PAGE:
Clinton also hit Romney and Ryan on Medicaid cuts, which is a topic that has mostly been avoided by Democrats, since programs for the poor have shown consistently less support than universal programs such as Medicare. Clinton pointed out that all the Romney-Ryan talk about preserving benefits for current seniors is just that: talk.

They also want to block grant Medicaid and cut it by a third over the coming 10 years. Of course, that’s going to really hurt a lot of poor kids. But that’s not all. A lot of folks don’t know it, but nearly two-thirds of Medicaid is spent on nursing home care for Medicare seniors who are eligible for Medicaid. It’s going to end Medicare as we know it. And a lot of that money is also spent to help people with disabilities, including… a lot of middle-class families whose kids have Down’s syndrome or autism or other severe conditions.

Again, subtext: we’re not just talking about poor people here, we’re talking about good, middle-class people like you…

Similarly, Clinton took apart Romney and Ryan’s claim to be the guys making the tough calls on the budget: 

(T)he Romney plan fails the first test of fiscal responsibility: The numbers just don’t add up.

I mean, consider this. What would you do if you had this problem? Somebody says, “Oh, we’ve got a big debt problem. We’ve got to reduce the debt.” So what’s the first thing he says we’re going to do? “Well, to reduce the debt, we’re going to have another $5 trillion in tax cuts, heavily weighted to upper-income people. So we’ll make the debt hole bigger before we start to get out of it.”

Now, when you say, “What are you going to do about this $5 trillion you just added on?” They say, “Oh, we’ll make it up by eliminating loopholes in the tax code.” So then you ask, “Well, which loopholes? And how much?” You know what they say? “See me about that after the election.”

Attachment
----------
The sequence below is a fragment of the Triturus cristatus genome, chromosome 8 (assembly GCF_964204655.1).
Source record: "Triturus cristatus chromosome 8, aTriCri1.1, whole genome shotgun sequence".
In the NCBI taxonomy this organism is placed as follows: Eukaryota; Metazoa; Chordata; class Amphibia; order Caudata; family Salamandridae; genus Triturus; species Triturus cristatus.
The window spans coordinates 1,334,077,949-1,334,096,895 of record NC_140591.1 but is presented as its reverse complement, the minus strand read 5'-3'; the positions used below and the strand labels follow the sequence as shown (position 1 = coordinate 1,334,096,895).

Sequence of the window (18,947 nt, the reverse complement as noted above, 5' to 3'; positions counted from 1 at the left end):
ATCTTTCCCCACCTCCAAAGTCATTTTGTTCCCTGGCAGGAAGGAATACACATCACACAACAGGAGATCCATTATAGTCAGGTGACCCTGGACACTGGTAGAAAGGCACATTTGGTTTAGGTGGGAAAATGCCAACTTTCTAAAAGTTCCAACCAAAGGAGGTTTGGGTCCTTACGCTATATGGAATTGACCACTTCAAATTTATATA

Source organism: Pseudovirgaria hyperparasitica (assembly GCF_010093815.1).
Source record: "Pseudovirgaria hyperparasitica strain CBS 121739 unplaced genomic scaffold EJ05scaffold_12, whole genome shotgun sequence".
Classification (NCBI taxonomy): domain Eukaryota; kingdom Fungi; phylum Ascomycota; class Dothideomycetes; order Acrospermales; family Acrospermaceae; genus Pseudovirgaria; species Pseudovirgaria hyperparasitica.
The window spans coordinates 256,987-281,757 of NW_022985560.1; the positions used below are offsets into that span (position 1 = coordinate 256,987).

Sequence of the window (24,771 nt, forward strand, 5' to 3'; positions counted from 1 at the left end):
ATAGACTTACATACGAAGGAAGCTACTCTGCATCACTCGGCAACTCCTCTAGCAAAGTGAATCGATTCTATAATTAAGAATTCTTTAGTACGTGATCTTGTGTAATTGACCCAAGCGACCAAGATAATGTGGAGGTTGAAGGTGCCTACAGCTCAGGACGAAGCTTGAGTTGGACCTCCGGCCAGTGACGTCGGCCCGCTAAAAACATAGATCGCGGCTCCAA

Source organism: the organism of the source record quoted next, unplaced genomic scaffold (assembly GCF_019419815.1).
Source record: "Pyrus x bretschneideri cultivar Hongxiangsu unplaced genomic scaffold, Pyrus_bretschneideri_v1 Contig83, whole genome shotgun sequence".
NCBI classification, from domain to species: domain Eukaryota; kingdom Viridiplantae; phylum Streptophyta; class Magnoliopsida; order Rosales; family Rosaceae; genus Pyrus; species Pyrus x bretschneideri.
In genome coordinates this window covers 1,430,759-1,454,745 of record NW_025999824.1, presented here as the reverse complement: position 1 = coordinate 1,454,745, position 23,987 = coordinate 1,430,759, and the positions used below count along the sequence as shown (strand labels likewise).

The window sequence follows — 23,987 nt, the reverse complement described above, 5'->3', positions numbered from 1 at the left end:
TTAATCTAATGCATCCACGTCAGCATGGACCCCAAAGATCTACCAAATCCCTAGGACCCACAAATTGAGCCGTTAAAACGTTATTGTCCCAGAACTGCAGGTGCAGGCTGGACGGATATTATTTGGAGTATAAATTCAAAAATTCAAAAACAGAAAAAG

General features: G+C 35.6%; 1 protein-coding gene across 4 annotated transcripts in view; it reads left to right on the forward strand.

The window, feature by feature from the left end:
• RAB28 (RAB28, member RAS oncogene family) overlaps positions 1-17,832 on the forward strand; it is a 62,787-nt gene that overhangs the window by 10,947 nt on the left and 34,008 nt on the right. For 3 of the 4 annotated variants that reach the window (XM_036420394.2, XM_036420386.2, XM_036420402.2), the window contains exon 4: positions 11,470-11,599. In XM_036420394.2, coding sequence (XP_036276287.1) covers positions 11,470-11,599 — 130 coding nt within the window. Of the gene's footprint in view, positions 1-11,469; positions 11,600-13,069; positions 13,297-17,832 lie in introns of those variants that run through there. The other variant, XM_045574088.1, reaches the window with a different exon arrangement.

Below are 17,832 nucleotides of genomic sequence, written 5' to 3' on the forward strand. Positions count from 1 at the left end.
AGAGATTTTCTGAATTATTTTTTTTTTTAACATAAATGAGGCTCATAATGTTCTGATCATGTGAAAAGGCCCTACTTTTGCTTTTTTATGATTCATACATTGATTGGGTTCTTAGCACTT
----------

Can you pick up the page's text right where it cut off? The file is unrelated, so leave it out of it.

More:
I’m not making it up. That’s their position. “See me about that after the election.”

Now, people ask me all the time how we got four surplus budgets in a row. What new ideas did we bring to Washington? I always give a one-word answer: arithmetic…

If they stay with this $5 trillion tax cut plan in a debt reduction plan, the arithmetic tells us, no matter what they say, one of three things is about to happen. One, assuming they try to do what they say they’ll do — get rid of — cover it by deductions, cutting those deductions — one, they’ll have to eliminate so many deductions, like the ones for home mortgages and charitable giving, that middle- class families will see their tax bills go up an average of $2,000, while anybody who makes $3 million or more will see their tax bill go down $250,000.

Or, two, they’ll have to cut so much spending that they’ll obliterate the budget for the national parks, for ensuring clean air, clean water, safe food, safe air travel. They’ll cut way back on Pell grants, college loans, early childhood education, child nutrition programs, all the programs that help to empower middle-class families and help poor kids. Oh, they’ll cut back on investments in roads and bridges and science and technology and biomedical research. That’s what they’ll do. They’ll hurt the middle class and the poor and put the future on hold to give tax cuts to upper-income people who’ve been getting it all along.